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About Husker03

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  1. Hopefully he gets a waiver to enroll next week.. He's a day one starter. Kid is a monster.
  2. Silver lining about the current state of NU football and 100 different coaches over the past 15 years is that it is tough to have racial inequality culture issues permeating throughout a program that doesn't even have a semblance of a culture. That said, hope the current leaders both better than this and also watching closely.
  3. I need Mavric to tell me he is going to be a Husker.
  4. I never said they don't get it at all nor that they can't spread it. I just said that current evidence indicates they are huge spreaders. https://www.npr.org/sections/health-shots/2020/07/20/892354171/kids-get-coronavirus-but-do-they-spread-it-well-find-out-when-schools-reopen
  5. Because, according to the current evidence, they don't. Makes no sense at all but kids under 10 barely vector Covid for whatever reason. The evidence is sketchier in the 10-18 age. The numbers are out of South Korea and they didn't break it down into smaller groups, but the 10-18 age transmits at a lower rate than the adult population but a higher rate than the almost non existent transmission noted in the under 10 school agers. The thought is that there would be a gradual increase in the transmission as approaches 18, but again, not enough numbers to accurately call it.
  6. I don't think it is a "gamble" by Frost and company as much as it is, "the only option available currently." It is not like they are displaying a lack of recruiting effort. They are busting a$$ trying to bring in talent, but the fact remains, the talent isn't interested at this time. The next best move is to pray your evaluation on developmental players is best in the league and woo those guys in over the other mid tier programs in the nation. I'm sure if they could target and reliably land a lot fewer 4 and 5 stars guys, they wouldn't choose this 3 star developmental player "gamble."
  7. I can give you the crap leadership part, but its not fair to fault the citizens for "crap" attitudes. Our entire country is build on distrust of government and its over reach. It serves us very, very well most of the time. Pandemics happen to be an instance where that attitude is very harmful, but it is what it is. You cant have your cake and eat it too. You can't have free thinking democracy and force people to all think the same. The leadership needed to do a better job of conveying the science, and the science needed to be more solid. Entirely different game here if masks would have been recommended from the jump.. They should never have said they were contraindicated back in March, that didn't jive with science. There was a bunch of panic caused by bad science at the beginning, including the ability to transmit on surfaces. Virus' don't operate like that. The wishy washy science the entire time doesn't help convince a free thinking population of extremely varying demographics that anybody knows what they are talking about.. There will be push back when the message is not unified. I realize the science is evolving, but we would have been much better served with a "we are not sure if masks help, but we recommended them because decreased respiratory droplets in any capacity makes sense to reduce transmission," and, "we are not sure if this can spread via dry surfaces, but most virus' can not survive on inorganic dry material, so we need to focus on respiratory transmission for now," etc.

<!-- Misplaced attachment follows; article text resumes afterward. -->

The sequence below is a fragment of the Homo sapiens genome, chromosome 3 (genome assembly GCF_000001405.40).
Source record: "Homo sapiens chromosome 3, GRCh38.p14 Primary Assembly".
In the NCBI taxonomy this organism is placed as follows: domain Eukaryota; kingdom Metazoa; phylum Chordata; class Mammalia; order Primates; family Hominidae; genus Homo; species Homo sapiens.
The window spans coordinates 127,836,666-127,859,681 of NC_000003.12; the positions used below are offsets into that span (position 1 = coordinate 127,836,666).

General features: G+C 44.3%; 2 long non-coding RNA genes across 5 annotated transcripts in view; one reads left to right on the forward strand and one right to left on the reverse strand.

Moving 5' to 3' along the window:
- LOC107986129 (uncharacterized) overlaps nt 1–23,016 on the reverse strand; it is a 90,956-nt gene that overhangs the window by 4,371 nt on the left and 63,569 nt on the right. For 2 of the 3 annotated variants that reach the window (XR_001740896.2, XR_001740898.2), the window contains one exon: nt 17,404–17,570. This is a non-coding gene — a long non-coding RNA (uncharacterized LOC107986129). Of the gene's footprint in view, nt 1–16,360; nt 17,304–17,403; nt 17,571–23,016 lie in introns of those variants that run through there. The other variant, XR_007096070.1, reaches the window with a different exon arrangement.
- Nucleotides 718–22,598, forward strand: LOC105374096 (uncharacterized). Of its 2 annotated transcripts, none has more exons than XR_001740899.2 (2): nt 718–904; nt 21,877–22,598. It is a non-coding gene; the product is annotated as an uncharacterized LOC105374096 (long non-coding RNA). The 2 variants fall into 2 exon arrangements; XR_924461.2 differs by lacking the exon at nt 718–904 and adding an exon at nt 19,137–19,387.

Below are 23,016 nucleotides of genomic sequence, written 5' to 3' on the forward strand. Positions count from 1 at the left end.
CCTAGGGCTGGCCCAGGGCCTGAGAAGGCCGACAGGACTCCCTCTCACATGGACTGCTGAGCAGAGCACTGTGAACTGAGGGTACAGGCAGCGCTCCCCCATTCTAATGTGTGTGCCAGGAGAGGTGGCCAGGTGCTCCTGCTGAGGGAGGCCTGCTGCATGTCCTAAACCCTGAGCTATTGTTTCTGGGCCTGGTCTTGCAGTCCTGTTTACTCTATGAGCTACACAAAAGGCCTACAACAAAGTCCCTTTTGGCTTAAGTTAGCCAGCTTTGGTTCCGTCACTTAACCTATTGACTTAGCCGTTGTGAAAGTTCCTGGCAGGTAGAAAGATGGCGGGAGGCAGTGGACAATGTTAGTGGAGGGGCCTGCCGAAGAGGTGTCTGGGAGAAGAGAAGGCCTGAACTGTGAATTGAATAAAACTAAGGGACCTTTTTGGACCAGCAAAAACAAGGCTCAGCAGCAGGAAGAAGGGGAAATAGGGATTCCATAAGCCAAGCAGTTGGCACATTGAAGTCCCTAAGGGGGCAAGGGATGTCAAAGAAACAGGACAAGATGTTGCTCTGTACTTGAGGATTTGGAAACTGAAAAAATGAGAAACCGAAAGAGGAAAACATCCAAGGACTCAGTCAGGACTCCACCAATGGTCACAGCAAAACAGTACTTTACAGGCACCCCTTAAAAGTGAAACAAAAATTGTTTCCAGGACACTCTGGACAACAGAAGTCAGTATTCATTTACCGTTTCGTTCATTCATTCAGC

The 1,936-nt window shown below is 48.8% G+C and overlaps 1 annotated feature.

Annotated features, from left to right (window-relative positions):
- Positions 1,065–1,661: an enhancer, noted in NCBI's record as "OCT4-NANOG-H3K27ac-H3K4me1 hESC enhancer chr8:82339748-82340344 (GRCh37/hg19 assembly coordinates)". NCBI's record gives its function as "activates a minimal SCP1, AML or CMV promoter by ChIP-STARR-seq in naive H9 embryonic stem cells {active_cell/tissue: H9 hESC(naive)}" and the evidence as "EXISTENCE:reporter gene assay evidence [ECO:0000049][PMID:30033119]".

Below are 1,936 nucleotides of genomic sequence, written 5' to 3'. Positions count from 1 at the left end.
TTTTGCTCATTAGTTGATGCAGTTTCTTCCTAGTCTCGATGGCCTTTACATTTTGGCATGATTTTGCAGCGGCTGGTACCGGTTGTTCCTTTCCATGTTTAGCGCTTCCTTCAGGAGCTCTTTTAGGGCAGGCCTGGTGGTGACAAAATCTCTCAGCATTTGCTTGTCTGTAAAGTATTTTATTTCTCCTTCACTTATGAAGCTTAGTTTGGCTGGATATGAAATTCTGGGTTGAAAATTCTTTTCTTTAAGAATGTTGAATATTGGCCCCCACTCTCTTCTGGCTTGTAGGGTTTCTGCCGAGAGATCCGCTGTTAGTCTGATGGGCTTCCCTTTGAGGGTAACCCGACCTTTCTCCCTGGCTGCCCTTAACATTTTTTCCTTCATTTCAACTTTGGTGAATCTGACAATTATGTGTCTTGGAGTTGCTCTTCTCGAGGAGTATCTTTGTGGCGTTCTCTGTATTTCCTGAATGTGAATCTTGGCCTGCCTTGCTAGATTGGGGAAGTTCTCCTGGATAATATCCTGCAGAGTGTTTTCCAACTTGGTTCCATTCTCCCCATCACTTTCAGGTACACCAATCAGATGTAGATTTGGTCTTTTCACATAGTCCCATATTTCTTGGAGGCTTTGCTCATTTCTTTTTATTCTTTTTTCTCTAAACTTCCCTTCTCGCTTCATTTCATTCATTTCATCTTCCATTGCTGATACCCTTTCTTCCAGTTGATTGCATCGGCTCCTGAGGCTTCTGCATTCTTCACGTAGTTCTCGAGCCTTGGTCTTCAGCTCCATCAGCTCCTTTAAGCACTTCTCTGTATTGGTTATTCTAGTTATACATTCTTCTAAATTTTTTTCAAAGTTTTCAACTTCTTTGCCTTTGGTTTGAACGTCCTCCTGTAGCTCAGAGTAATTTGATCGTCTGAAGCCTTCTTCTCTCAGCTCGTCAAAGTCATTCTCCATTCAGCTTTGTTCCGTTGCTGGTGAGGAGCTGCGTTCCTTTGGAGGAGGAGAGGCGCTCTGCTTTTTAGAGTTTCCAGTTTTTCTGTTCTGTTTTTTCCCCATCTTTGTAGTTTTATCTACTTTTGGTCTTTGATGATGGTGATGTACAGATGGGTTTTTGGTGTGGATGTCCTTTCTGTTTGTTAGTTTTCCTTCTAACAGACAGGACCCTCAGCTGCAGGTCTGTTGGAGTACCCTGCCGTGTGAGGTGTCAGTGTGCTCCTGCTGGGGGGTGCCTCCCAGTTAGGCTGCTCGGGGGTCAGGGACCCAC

8. The question is.. For 10 million dollars, how much do you care about <insert_vulnerable_relative_here>? ;p
  9. Was going to say, I have several family members I would offer up in exchange for 10 mil....
  10. It actually just means enough of the population is immune to the disease that the disease can no longer spread. Depending on the virus, sometimes you CAN get herd immunity to a high enough level that the disease is eradicated, aka polio, smallpox, etc. Some virus' are tougher buggers and you can only get herd immunity to high enough levels that the virus' still exist but can't run rampant through a population, ie measles. Outbreaks of these virus' occur in clusters here and there because populations that have been protected by herd immunity start believing the these virus' no longer pose a threat and opt out of simple measures to keep them a non threat, ie vaccination, leading to a drop in overall numbers of "immune" people in the population which allows virus' again to snag a foothold and begin spreading again. Moral of the story.. If you can be vaccinated, get vaccinated.
  11. Not necessarily. As hard as it is to discuss, there is actually a value placed on a human life, and all lives count as the same value. It is necessary equation used in a lot of areas we don't think about, from insurance policies to hazard pay. A human life is currently valued at 10 million dollars. That's the brutal variable used to decide if the economic loss outweighs the loss of life. https://www.npr.org/2020/04/15/835571843/episode-991-lives-vs-the-economy#:~:text=Economists say each human life is worth about %2410 million dollars.
  12. But that's where the masks and face shields come into play. Between negative Friday tests and masks and faceshields, I would think that football field would be about the safest place in the city for a kid to be outside of his/her own apartment in isolation.
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